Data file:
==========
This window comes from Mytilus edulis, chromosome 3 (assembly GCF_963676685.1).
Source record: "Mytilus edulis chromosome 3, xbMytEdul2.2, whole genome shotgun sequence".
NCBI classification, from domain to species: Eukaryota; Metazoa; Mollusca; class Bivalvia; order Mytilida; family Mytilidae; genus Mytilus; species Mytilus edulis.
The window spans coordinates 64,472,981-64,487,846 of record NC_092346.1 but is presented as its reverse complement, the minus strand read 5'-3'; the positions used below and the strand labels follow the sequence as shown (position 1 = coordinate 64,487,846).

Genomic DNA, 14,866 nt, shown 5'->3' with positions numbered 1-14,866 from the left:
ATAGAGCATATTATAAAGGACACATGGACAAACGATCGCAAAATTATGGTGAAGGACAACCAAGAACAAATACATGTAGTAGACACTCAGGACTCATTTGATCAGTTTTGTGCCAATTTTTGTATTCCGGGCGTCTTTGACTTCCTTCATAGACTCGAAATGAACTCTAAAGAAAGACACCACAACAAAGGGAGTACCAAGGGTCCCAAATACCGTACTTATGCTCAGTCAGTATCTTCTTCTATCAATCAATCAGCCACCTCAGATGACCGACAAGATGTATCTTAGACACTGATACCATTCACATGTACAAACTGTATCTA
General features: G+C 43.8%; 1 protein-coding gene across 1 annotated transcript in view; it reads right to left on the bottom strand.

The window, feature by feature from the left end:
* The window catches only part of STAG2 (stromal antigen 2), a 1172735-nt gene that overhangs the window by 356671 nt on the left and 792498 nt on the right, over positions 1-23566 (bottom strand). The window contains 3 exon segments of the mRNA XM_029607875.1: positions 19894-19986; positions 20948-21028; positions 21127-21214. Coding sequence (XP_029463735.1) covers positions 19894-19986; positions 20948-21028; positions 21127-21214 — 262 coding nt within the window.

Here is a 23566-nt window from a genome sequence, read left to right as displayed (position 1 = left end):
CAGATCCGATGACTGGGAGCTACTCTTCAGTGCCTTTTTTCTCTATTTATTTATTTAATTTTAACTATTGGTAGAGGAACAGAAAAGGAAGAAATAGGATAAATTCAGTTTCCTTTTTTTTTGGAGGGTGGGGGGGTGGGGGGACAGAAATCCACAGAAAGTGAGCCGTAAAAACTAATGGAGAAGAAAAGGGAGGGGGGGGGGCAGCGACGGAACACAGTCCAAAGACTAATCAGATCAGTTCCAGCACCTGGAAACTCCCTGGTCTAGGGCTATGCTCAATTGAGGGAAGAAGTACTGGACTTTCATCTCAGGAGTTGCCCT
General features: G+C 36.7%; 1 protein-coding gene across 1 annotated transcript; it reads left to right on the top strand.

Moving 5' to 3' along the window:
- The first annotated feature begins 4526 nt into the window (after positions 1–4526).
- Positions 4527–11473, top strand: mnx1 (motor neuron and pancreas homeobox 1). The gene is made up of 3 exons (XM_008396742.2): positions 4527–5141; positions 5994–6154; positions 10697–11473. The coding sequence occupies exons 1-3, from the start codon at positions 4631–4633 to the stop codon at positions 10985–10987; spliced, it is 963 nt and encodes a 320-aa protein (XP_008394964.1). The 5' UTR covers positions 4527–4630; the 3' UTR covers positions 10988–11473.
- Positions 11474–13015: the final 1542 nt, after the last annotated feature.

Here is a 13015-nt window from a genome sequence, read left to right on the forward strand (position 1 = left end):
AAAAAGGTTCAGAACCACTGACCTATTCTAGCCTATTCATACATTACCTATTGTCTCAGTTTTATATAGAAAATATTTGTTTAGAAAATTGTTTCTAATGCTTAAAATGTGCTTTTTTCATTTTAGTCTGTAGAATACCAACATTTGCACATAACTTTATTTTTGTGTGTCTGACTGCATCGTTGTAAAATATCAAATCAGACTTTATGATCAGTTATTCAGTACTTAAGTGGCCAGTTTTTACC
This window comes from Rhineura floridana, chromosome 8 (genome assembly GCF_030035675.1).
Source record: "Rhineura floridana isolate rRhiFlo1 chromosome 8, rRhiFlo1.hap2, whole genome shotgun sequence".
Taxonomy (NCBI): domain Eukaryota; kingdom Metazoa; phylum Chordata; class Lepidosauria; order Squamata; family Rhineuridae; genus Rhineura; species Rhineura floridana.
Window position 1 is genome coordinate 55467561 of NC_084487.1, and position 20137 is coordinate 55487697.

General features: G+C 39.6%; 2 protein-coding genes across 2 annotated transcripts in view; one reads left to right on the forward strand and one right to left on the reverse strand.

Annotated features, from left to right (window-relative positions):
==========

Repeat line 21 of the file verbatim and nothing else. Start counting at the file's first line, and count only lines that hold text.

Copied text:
Taxonomy (NCBI): domain Eukaryota; kingdom Metazoa; phylum Chordata; class Lepidosauria; order Squamata; family Rhineuridae; genus Rhineura; species Rhineura floridana.